We have vaccine available at Forest View, so please call and make your appointment to get vaccinated. If you have any questions, we’ll happily provide the answers. Please click here to see our flu information page.
Thanks and cover your cough!
~Paul Veldhouse, MD; Forest View Pediatrics
This past month, Forest View has celebrated our 50th anniversary. Past and present employees and physicians, joined together to celebrate the last 50 years and look forward to the next. Dr. Arthur J. Dorrington took a moment to reflect…
“I am so happy that Doctors John Czajka and Jack Altstadt invited me, in 1975, to join their pediatric practice in Hales Corners, Wisconsin. What a gift it is to be in pediatrics! It’s an awesome, and sometimes overwhelming, responsibility! The …Continue reading →
As you have heard one the news, we have been seeing a rise in cases of Pertussis (Whooping Cough) in southeast Wisconsin. We have tested many children here in our office and have had a few positive cases each day for the last few weeks.
Now is a good time for you and your family members to be sure that you are current with all your vaccinations. Pertussis protection comes from the DTaP or Tdap vaccine. No vaccine is 100% effective as some of our patients who have tested positive for pertussis are up to date with their vaccines. Even if it is not 100% preventable, the vaccine often …Continue reading →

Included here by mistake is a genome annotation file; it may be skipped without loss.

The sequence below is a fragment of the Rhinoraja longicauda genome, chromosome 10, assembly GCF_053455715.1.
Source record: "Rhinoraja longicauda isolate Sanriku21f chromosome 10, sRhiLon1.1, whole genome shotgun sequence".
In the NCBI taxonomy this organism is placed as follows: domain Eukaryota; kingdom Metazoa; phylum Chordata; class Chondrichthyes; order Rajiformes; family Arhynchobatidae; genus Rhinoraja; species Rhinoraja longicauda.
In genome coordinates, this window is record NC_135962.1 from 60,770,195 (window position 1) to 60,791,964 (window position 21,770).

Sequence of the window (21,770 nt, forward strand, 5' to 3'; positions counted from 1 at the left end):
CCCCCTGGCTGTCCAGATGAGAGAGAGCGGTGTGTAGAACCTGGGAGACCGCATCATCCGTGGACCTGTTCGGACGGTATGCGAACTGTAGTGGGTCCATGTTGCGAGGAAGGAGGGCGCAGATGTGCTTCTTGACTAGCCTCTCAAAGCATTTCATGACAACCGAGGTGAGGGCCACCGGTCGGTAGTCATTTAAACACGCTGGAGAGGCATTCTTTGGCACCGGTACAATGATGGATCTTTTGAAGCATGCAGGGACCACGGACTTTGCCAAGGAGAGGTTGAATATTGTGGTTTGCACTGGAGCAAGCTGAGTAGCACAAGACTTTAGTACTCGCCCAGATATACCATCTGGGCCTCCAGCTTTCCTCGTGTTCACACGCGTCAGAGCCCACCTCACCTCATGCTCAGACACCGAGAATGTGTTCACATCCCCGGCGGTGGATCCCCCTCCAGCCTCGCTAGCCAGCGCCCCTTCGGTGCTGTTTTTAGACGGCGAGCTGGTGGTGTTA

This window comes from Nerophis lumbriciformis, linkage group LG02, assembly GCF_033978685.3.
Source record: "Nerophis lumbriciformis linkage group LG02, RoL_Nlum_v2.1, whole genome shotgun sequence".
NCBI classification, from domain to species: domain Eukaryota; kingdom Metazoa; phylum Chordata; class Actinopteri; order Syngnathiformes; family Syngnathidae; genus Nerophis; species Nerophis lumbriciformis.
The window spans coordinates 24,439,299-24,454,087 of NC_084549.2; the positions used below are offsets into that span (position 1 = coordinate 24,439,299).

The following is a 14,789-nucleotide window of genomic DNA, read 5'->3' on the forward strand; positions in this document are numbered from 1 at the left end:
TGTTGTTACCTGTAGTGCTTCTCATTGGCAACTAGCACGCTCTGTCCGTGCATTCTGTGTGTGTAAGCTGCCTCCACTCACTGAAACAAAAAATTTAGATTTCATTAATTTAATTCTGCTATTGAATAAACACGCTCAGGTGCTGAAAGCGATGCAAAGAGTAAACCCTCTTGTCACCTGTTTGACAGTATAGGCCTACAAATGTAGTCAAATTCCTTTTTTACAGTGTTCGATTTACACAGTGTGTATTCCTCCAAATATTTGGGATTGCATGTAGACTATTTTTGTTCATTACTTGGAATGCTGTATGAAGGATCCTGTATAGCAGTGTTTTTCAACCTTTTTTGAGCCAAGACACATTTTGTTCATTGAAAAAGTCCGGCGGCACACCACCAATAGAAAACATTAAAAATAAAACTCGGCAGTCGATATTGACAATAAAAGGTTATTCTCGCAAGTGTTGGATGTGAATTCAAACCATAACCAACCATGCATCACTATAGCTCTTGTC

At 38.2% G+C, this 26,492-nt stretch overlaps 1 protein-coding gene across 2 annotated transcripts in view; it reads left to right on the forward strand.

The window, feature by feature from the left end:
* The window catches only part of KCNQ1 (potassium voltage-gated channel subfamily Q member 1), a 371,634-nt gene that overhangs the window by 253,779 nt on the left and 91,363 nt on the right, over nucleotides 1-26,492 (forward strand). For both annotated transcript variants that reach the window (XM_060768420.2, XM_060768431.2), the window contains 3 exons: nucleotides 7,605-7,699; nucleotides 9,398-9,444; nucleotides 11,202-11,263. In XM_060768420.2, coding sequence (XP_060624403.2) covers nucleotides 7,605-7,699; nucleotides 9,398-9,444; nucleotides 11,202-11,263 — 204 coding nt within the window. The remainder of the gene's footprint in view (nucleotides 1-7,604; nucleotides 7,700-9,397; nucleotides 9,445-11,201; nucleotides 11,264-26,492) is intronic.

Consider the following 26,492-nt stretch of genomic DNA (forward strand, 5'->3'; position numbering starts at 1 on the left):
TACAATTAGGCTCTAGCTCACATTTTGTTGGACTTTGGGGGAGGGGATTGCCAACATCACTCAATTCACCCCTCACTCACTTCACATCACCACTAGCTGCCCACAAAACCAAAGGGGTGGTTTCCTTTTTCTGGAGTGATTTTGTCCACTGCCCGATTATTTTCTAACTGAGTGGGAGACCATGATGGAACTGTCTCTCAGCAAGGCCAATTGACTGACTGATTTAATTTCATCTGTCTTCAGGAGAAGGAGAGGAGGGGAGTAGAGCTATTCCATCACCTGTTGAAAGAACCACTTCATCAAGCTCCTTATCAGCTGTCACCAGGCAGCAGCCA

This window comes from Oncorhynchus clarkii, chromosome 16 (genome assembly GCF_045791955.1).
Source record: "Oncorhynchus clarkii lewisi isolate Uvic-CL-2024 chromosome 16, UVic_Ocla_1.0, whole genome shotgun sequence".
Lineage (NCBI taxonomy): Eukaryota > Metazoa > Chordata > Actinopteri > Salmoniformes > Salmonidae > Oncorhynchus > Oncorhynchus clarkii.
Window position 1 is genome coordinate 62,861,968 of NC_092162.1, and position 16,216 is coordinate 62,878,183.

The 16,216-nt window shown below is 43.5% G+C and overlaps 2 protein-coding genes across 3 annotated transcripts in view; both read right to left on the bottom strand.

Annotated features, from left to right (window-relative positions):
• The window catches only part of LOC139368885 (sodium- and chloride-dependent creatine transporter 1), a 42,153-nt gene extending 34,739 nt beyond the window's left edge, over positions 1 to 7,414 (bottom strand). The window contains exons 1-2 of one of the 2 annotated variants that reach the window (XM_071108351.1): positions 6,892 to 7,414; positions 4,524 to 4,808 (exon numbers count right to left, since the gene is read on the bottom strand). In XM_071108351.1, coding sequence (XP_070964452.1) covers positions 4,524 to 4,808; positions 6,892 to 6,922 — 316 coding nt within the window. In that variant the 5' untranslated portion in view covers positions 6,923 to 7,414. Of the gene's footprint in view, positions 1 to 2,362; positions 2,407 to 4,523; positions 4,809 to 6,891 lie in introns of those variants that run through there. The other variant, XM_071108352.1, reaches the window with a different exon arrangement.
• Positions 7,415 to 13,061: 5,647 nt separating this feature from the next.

You may be aware of a vaccine that protects patients against the human papilloma virus, also known as HPV. HPV is a virus that is easily spread by skin-to-skin contact during sexual activity with another person. Over 75 percent of sexually active individuals acquire at least one type of HPV at some point in their lives. HPV can cause genital warts in both males and females. It is the main cause of cervical and other cancers in females, and also …Continue reading →
The City of Milwaukee Health Department has confirmed a second case of measles in the Milwaukee area. Measles is a viral infection that is highly contagious but is preventable with immunization.
This small outbreak is a reminder to ensure that your children have the proper MMR vaccines. The first dose of measles vaccine should be given at 12 months of age. The …Continue reading →
You may have started to see signs at Walgreens or other drug stores advertising the flu vaccine. Yes, it’s that time of the year already!
Forest View Pediatrics recommends that all children, age 6 months and older, receive the flu vaccine.
There are two versions of the vaccine: the injectable, inactivated flu vaccine and the intranasal, live flu vaccine (FluMist®). The injectable version can be given to all children, age 6 months and older. FluMist is safe for children, age 2 years and older, who don’t …Continue reading →
Meningitis is an infection of the fluid surrounding the brain and spinal cord. Meningitis, caused by a bacteria called meningococcus, is a serious bacterial illness. About 1,000-2,600 people get meningococcal disease each year in the U.S. Even with treatment, 10-15 percent of these people die, and others suffer long-term neurological problems.
Teenagers and college freshmen who live in dormitories are at increased risk for getting …Continue reading →